Travis Friesen is a resident Rosebuddy finally returning to the mainstage after graduating from Rosebud School of the Arts in 2008. Select Rosebud Theatre credits include ‘Tent Meeting’, ‘On Golden Pond’, ‘Man of La Mancha’, ‘Christmas in Wales’, and ‘Joseph and the Amazing Technicolor Dreamcoat'. Recent projects for film include: CBC’s 'Heartland', 'Painkillers', 'Hell on Wheels', 'The Valley Below', 'Breakdown Lane', and 'Carl’s Way'. Travis is a member of The Wheatland Band and the proprietor of Kith & Kin Artisan Wares who has made his home in Rosebud for the past 13 years.
Where are you from originally?
Gimli, Manitoba, home of the Gimli Glider (1983) and the annual Icelandic festival Islendingadagurinn.
What drew you to Rosebud?
I was living in Montreal taking evening acting classes, and I asked my coach, “When should I say ‘no’ to a role?” He told me that I should accept everything or I’m not hire-able, and that didn’t sit well with me. I decided to pursue a school where I could be surrounded by the craft every day and [with people] who wrestled with the questions of what it means to be a performer with a Christian faith.
What have you been up to since graduating?
I graduated RSA in 2008. After graduating, I spent a stretch of time in both Toronto and Vancouver investigating the film scene. Most of my days since, have been spent in Rosebud building a home and business, and pursuing film work in Calgary and Edmonton. I’ve also released two solo albums, and an EP with The Wheatland Band.
What’s your favorite part about performing, and do you have a preference for music, film, or theatre?
I appreciate them all for different reasons.
With music, I enjoy the navigation of a performance – building a set list that takes the audience on a journey, and interacting with them. And I love to sing. It's the thing that brings the most joy to my life.
I enjoy the high stakes that comes with doing film. You show up as a day player on set and have to prove yourself every time. And the honesty that film demands of you – the camera is right in your face and (thanks to reality TV) the average viewer sitting at home is trained to know exactly what’s going on behind the actor’s eyes. There’s no getting away with disconnected acting. I also love the camaraderie of everyone working together, each in their own unique role, towards a common goal.
With the theatre, I enjoy the exploration that is found in the rehearsal hall. In Rosebud we get 4 weeks of rehearsal time and once the show is open, performing for a live audience is such a thrill. There’s an instant gratification that happens as the energy from the audience hits you like a wave. As well, in theatre, you get to do the whole story – top to bottom – and explore the entire journey of your character everyday.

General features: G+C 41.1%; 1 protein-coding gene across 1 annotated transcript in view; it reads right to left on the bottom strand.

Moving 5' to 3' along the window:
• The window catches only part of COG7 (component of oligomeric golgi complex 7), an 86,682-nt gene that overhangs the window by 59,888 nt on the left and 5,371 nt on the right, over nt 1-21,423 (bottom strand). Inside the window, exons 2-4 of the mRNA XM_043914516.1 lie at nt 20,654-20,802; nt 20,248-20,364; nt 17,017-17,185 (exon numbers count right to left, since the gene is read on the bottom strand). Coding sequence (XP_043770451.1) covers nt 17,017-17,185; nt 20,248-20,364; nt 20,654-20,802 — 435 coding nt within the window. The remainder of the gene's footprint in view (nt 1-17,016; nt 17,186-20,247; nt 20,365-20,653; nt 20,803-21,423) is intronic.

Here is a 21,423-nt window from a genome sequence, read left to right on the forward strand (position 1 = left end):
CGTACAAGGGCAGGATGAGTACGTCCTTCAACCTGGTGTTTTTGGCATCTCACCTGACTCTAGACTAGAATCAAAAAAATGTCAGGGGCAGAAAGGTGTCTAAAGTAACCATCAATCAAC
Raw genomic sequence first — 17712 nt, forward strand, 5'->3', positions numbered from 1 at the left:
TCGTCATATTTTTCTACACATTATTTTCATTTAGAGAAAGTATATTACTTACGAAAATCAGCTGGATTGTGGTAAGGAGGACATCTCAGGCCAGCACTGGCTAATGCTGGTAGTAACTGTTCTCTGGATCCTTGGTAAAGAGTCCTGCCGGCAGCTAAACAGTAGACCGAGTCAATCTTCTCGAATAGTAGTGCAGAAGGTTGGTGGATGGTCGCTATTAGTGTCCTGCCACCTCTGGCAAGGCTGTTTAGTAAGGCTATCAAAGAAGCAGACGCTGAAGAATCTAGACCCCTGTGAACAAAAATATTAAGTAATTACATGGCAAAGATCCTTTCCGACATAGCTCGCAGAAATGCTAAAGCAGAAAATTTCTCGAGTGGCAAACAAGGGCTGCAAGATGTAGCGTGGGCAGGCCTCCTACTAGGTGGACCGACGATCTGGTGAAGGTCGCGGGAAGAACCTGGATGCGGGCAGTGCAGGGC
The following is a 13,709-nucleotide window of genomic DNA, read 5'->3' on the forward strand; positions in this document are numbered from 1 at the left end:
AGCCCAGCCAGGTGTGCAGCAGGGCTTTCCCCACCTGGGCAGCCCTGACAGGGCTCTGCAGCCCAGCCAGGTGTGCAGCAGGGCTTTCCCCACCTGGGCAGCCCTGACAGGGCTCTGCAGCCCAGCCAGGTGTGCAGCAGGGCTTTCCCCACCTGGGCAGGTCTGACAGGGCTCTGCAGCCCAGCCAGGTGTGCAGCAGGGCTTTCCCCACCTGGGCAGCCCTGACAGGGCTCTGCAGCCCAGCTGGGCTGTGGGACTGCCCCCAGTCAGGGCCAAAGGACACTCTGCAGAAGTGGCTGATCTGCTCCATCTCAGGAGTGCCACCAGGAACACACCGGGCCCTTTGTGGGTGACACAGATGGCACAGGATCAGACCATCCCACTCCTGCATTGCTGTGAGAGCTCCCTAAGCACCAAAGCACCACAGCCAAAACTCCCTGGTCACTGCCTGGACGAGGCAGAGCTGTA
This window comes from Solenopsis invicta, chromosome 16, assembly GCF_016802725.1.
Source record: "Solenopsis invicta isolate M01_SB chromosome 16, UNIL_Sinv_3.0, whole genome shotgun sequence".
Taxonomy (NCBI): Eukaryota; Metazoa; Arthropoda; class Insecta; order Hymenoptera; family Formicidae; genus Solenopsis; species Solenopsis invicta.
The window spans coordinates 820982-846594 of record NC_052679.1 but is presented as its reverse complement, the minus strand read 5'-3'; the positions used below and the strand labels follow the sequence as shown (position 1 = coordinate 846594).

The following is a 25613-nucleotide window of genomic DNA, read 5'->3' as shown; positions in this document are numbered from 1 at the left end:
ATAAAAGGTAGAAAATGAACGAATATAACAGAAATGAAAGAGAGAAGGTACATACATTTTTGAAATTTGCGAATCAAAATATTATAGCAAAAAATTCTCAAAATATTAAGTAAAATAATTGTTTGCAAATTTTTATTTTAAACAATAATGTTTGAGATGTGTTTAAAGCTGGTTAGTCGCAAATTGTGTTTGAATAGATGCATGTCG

In ‘The Spitfire Grill’, you’re playing Sheriff Joe Suttor: a small town guy with aspirations for bigger things than Gilead seems to offer. Do you identify with him, or were there unexpected challenges about getting into the headspace of the local lawman?
I think we all have to deal with life not working out the way we hoped it would at some point on our journey. We all have different ways of facing disappointment. I believe the local lawman thought he’d find his piece of happiness in Gilead, with a wife and a home, but as life would have it, try as he might, that hasn’t worked out. Hopping the train out of town is a mere smokescreen for him dealing with his disappointment. Joe has a heart for the people of Gilead and is an advocate for the town. These are all facets that I identify well with.
You also recently played lawman Constable Jones for two episodes of the CBC show ‘Heartland’. What’s the difference for you between film and musical theatre?
Both mediums require hard work and preparation. If something doesn’t go right in film, you can do it again. If you start singing the wrong line in musical theatre, there is no going back, you just have to ride the wave of horror. I’ve learned this the hard way.
In addition to creative abilities, you’re a Renovation King! What draws you to projects (you're bringing a windmill to town and you built a store)? Is there something that appeals to you about working with your hands?
When I first purchased the property of Kith & Kin (the old Rosebud Fire Hall), I wanted to build an extravagant post and beam building with lots of glass and a living roof. But the reality of my budget made this impossible. Operating on a budget draws out the creativity in people. The imagination muscle is the same on we use in theatre. You’re confined to the world within the stage and have limitations there as well, but that’s often where the magic happens. Renos are another avenue for creative expression.
What are you listening to these days? Any recommendations?
I Will Always Love You – Whitney Houston, Field Behind the Plow – Stan Rogers
What’s Rosebud’s best kept secret?
Travis Friesen. I’m still single. Or, Kith & Kin. Or perhaps… the best is yet to come… in the form of a windmill…
What’s an important piece of advice that’s resonated with you lately?
Elinor Holt said at a talkback the other day that there is no expiration date on actors. Everything we do in our lives contributes to our craft of storytelling. That takes a certain amount of pressure off me.
On the fictional menu of ‘The Spitfire Grill’, what makes up the “Travis Friesen Special”?
I do love duck… maybe include an 8” x 8” chunk of lasagna with peppercorns on top that were hand milled by a hipster.